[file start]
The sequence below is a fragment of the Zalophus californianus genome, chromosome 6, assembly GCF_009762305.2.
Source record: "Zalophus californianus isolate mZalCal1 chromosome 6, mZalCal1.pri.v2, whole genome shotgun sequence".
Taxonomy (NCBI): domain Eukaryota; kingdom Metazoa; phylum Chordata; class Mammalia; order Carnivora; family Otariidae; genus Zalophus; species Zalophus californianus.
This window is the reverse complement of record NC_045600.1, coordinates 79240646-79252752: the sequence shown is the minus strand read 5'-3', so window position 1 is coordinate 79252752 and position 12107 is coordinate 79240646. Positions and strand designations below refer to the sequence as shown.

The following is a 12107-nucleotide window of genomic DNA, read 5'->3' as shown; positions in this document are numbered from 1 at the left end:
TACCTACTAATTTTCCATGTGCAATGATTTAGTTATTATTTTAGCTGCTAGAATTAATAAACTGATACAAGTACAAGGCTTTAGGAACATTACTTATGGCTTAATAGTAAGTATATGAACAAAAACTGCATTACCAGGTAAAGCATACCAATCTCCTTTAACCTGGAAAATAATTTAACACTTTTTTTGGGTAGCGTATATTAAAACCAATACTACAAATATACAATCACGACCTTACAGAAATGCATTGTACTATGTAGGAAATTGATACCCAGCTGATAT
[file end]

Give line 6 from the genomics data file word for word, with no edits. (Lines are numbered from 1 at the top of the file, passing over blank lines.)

TACCTACTAATTTTCCATGTGCAATGATTTAGTTATTATTTTAGCTGCTAGAATTAATAAACTGATACAAGTACAAGGCTTTAGGAACATTACTTATGGCTTAATAGTAAGTATATGAACAAAAACTGCATTACCAGGTAAAGCATACCAATCTCCTTTAACCTGGAAAATAATTTAACACTTTTTTTGGGTAGCGTATATTAAAACCAATACTACAAATATACAATCACGACCTTACAGAAATGCATTGTACTATGTAGGAAATTGATACCCAGCTGATAT